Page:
[Originally posted on Joystick Division]
As games have been opening up to a wider audience, one of the challenges is providing content that several different people can enjoy. A crude line in the sand is usually drawn between “casual” and “hardcore” games but the most effective way appealing to everyone is by adding extra content on top of an accessible minimum. In other words, the sidequest.
Sidequests make good games great. Most solid games are playable to just about anyone, but to really pull a player in, to give them a chance to finish up and walk away and have them choose to play on and get more is the sign of a great game. It’s already been written plenty elsewhere but the power of games lies in the close relationship between the audience and the work. If the audience can end a story but decides not to because of their intimacy with it than it speaks to the strength of the work. But sidequests can be fickle creatures and they seem more prone to making cumbersome distractions rather than added depth.
Even in the sandbox, which is a game composed nearly entirely of optional content to be discovered, so much is artificial padding repeated over and over again for the sake of completionists. A sidequest ought to do more than pad the length of a game. It ought to be so compelling by itself that skipping it would eliminate the sense of closure that comes from finishing a game.
That isn’t the same as making it a part of the main plot. The “side” part of the quest means that the plot can be completed without it, but being offered a chance to stay in a game’s world, with its vibrant characters and master its mechanics should be an opportunity, not a chore. Many sidequests end up like the single-player gimmicks tacked onto the Soul Calibur games where opponents cheat more audaciously or the time-sinks found in the Grand Theft Auto series. Even The Legend of Zelda‘s normally amusing diversion are so ludicrous that they make no sense in the game’s context (does Link really need to spend twenty hours hunting bugs for a bigger wallet when the world is ending.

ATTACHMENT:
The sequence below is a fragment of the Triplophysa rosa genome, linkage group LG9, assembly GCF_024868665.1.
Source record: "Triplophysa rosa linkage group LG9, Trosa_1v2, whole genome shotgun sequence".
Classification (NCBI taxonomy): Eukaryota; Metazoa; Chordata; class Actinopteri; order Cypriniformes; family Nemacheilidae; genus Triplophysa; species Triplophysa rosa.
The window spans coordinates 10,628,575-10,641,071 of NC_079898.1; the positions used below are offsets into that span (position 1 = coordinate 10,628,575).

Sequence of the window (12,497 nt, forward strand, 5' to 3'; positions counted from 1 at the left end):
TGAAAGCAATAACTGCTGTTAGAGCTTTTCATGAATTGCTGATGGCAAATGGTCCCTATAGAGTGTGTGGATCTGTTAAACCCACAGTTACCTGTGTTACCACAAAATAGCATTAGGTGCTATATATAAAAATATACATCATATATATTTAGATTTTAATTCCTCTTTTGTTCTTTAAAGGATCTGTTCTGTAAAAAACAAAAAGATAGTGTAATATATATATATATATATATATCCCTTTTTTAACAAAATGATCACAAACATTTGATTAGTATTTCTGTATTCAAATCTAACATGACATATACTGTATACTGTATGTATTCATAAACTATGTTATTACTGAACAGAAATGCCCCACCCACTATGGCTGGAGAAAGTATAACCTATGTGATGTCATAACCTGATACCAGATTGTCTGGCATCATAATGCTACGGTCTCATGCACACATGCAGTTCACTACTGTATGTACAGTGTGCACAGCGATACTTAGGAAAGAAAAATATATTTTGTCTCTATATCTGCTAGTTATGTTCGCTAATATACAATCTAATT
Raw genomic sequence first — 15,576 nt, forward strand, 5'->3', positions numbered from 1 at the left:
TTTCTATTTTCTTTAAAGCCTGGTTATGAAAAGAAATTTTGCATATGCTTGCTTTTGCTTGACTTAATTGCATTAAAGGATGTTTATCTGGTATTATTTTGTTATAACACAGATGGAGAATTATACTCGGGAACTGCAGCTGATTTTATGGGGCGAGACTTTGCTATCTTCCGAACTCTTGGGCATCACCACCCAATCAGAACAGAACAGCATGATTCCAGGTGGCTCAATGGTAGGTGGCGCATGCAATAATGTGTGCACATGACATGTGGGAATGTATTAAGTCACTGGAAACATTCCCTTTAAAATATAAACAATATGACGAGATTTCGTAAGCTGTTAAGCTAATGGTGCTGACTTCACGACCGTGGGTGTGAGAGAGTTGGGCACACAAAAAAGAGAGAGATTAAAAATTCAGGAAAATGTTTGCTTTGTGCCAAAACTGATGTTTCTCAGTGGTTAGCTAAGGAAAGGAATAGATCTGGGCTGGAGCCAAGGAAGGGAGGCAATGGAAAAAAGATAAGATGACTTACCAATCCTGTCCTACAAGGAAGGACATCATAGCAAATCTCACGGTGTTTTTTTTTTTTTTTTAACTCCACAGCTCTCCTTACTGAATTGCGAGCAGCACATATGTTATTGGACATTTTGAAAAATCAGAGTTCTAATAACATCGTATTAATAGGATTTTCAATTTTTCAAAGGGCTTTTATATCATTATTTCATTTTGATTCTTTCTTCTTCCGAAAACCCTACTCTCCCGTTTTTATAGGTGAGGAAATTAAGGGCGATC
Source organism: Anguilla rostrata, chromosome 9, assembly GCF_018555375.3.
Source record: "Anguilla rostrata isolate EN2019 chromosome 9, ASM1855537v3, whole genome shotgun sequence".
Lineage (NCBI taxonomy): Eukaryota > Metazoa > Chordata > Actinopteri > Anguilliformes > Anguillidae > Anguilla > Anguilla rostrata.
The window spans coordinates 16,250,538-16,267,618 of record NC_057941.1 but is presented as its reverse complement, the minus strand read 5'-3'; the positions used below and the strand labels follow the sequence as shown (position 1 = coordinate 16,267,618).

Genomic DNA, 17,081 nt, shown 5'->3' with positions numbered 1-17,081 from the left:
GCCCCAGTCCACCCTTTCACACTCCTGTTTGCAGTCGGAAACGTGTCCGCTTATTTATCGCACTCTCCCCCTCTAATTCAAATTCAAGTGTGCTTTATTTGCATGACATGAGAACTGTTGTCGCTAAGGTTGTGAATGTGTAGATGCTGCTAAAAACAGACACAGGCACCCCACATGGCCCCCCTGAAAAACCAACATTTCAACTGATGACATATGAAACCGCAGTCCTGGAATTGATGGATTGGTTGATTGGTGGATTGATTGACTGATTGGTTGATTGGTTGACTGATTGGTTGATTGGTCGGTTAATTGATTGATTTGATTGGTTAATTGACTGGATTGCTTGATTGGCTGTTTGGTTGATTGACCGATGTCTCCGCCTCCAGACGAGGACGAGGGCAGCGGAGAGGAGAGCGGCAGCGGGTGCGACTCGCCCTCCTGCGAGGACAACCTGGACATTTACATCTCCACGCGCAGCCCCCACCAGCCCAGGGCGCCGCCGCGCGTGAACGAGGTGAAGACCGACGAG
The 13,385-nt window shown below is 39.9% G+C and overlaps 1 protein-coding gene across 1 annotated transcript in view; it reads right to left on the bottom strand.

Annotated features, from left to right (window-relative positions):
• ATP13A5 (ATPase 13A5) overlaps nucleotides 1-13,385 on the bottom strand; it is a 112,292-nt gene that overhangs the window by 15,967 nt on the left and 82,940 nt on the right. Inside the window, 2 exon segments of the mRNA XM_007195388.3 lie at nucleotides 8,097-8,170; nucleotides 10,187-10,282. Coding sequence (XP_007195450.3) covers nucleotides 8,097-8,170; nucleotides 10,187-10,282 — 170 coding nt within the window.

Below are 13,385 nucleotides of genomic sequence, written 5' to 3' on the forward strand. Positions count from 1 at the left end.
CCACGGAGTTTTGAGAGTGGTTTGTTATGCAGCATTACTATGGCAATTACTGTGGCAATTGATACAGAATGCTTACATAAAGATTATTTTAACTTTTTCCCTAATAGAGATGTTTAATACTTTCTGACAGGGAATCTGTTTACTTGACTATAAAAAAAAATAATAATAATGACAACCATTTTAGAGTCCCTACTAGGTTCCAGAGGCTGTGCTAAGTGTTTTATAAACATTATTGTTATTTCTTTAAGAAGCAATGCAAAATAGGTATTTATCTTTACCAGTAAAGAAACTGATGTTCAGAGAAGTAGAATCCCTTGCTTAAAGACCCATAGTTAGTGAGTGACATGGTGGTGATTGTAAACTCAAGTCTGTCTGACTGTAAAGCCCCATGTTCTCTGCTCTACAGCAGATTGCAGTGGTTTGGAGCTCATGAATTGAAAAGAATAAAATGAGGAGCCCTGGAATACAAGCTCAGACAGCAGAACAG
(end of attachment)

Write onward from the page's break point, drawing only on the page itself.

Contrast these with Batman: Arkham Asylum‘s Riddler challenges. They’re a fetch quest at best and at worst they literally require you to take time away from the game to stare at walls. But Arkham Asylum‘s quests weren’t criticised, they were justly praised. Because they drew attention to the level of detail that was put into the world, they tested the player’s skill and ingenuity and they provided background exposition to the events in the story. Mechanically, they could easily be avoided, but not taking up Mr. Nigma’s challenge was giving up on a huge appeal of the game.
For me, no game has managed sidequests better than Chrono Trigger. At the end of the game, just before the player is ready to take on the big bad, the team’s mentor lists a series of wrongs throughout the game that can be righted. The heroes can waste no time and get back to the business of world-saving, but the sidequests provide so much more worthwhile content. Not only are they greater challenges and provide huge in-game rewards but they also resolve many of the conflicts for the individual characters. Everyone the player has gotten to know and care about in the game gets their brief period in the spotlight.
Sidequests aren’t necessary for a good game. That’s the point. But how much more did the tapes in Bioshock immerse you than the generic laptop scans in the first Modern Warfare. When they’re done, they’re worth doing right and their purpose is not just to waste more time with a certain disc in the tray.
This article was supported with community patronage. If you would like to support my future writing please consider becoming a patron.